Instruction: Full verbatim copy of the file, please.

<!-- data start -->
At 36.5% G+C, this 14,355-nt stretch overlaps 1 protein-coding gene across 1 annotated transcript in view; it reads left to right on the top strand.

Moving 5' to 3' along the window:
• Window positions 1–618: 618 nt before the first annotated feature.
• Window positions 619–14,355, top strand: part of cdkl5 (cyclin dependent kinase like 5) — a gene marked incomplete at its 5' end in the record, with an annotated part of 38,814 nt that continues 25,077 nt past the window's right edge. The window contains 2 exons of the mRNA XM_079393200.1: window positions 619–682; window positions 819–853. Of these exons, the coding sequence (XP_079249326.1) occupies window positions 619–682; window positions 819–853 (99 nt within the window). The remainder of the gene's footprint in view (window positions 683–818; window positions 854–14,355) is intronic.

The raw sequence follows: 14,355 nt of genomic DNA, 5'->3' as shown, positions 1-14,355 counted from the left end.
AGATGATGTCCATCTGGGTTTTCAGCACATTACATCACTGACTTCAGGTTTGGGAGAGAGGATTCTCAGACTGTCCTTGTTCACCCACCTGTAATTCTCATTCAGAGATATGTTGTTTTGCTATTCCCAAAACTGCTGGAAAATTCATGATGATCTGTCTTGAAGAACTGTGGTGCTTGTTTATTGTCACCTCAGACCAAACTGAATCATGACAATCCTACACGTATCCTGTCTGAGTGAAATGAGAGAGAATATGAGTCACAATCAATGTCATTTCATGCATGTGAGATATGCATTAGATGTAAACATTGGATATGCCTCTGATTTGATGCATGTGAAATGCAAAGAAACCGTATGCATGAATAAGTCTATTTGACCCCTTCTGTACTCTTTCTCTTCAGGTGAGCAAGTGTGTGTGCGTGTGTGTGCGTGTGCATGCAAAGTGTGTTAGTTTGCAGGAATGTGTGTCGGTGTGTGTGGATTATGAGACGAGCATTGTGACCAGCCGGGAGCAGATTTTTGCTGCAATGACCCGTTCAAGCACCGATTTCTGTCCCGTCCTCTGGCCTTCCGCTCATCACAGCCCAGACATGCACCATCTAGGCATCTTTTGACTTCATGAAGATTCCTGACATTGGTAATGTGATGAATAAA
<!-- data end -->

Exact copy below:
At 36.5% G+C, this 14,355-nt stretch overlaps 1 protein-coding gene across 1 annotated transcript in view; it reads left to right on the top strand.

Moving 5' to 3' along the window:
• Window positions 1–618: 618 nt before the first annotated feature.
• Window positions 619–14,355, top strand: part of cdkl5 (cyclin dependent kinase like 5) — a gene marked incomplete at its 5' end in the record, with an annotated part of 38,814 nt that continues 25,077 nt past the window's right edge. The window contains 2 exons of the mRNA XM_079393200.1: window positions 619–682; window positions 819–853. Of these exons, the coding sequence (XP_079249326.1) occupies window positions 619–682; window positions 819–853 (99 nt within the window). The remainder of the gene's footprint in view (window positions 683–818; window positions 854–14,355) is intronic.

The raw sequence follows: 14,355 nt of genomic DNA, 5'->3' as shown, positions 1-14,355 counted from the left end.
AGATGATGTCCATCTGGGTTTTCAGCACATTACATCACTGACTTCAGGTTTGGGAGAGAGGATTCTCAGACTGTCCTTGTTCACCCACCTGTAATTCTCATTCAGAGATATGTTGTTTTGCTATTCCCAAAACTGCTGGAAAATTCATGATGATCTGTCTTGAAGAACTGTGGTGCTTGTTTATTGTCACCTCAGACCAAACTGAATCATGACAATCCTACACGTATCCTGTCTGAGTGAAATGAGAGAGAATATGAGTCACAATCAATGTCATTTCATGCATGTGAGATATGCATTAGATGTAAACATTGGATATGCCTCTGATTTGATGCATGTGAAATGCAAAGAAACCGTATGCATGAATAAGTCTATTTGACCCCTTCTGTACTCTTTCTCTTCAGGTGAGCAAGTGTGTGTGCGTGTGTGTGCGTGTGCATGCAAAGTGTGTTAGTTTGCAGGAATGTGTGTCGGTGTGTGTGGATTATGAGACGAGCATTGTGACCAGCCGGGAGCAGATTTTTGCTGCAATGACCCGTTCAAGCACCGATTTCTGTCCCGTCCTCTGGCCTTCCGCTCATCACAGCCCAGACATGCACCATCTAGGCATCTTTTGACTTCATGAAGATTCCTGACATTGGTAATGTGATGAATAAA